Renowned children’s book author Shel Silverstein wrote a book whose meaning has kept readers guessing for nearly six decades. The tree that givesthe 1964 children’s classic that can still be found in the libraries of first-grade classrooms nationwide, tells the story of a boy and his bond with a particularly generous apple tree.
Once satisfied with the abundance of shade and fruit the tree graciously provided him in his youth, the boy grows up and wants more. Besides the apples, he wants the branches to build a house. Then, tragically, he cut down the whole trunk to make a boat. He is finally left with only a stump on which to rest his old and weak body.
Some readers view the book as a testament to the selfless love that parents have for their children. Others see it as a metaphor for overindulgence and the importance of setting limits. Environmentally conscious readers see it as a lesson in the need to preserve nature.
Financial advisors like me have a more practical view of timeless history. I interpret the message in much simpler terms: whatever you do, don’t cut your apple tree. Sacrificing the livelihood of the entire tree undoubtedly results in short-term gain for the myopic protagonist of the story. I advise my clients to use their tree instead to propagate an entire orchard, one that will sustain them abundantly in perpetuity.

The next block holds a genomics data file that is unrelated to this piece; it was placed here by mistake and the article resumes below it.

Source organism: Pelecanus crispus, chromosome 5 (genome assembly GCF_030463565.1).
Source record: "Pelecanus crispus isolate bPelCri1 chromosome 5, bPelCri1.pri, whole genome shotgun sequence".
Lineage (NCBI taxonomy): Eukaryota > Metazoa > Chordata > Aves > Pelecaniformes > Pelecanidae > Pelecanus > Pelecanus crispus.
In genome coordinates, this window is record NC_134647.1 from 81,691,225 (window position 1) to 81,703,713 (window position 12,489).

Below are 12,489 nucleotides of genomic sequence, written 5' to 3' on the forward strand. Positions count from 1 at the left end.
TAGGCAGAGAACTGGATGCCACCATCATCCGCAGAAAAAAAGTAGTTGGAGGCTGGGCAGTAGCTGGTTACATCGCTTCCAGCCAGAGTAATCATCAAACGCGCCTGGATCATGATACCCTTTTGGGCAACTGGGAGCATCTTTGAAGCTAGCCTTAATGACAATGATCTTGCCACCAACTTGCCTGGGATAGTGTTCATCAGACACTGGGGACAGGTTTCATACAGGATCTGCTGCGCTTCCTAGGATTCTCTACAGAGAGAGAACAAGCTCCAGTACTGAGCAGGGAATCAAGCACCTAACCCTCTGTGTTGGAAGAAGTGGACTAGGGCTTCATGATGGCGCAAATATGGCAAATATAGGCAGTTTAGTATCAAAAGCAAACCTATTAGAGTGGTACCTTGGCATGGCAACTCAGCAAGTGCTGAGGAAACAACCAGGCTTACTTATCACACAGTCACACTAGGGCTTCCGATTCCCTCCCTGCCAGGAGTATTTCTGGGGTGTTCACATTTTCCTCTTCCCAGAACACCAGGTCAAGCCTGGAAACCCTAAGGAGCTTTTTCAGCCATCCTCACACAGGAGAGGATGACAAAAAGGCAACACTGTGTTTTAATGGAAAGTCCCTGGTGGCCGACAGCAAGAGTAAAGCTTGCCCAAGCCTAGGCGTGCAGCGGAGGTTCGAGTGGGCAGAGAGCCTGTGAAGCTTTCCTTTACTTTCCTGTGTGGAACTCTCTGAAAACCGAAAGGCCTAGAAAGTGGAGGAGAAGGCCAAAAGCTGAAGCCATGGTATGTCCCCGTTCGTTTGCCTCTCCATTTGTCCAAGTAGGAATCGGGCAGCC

You want to become a real entrepreneur
If you’re a chairside dentist and owner of your practice, you may already consider yourself an entrepreneur. Not so fast! Do you get paid four ways or, like most people, do you get a weekly salary based solely on the services you perform? If it’s the latter, then you’ve simply bought yourself a job. When you retire, you will be forced to cut down your apple tree. Hope it’s big!
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After you sell your practice, you’ll have the proceeds to support yourself, plus any nest eggs you’ve stashed away in your investment accounts. Depending on the lifestyle you are used to, this money could almost disappear in less than 10 years, which means drastic reductions in your standard of living. If you’re anything like my clients, you’ve worked too hard to succumb to retirement in a one-bedroom apartment, drinking cheap wine, bad beer, and tasteless coffee.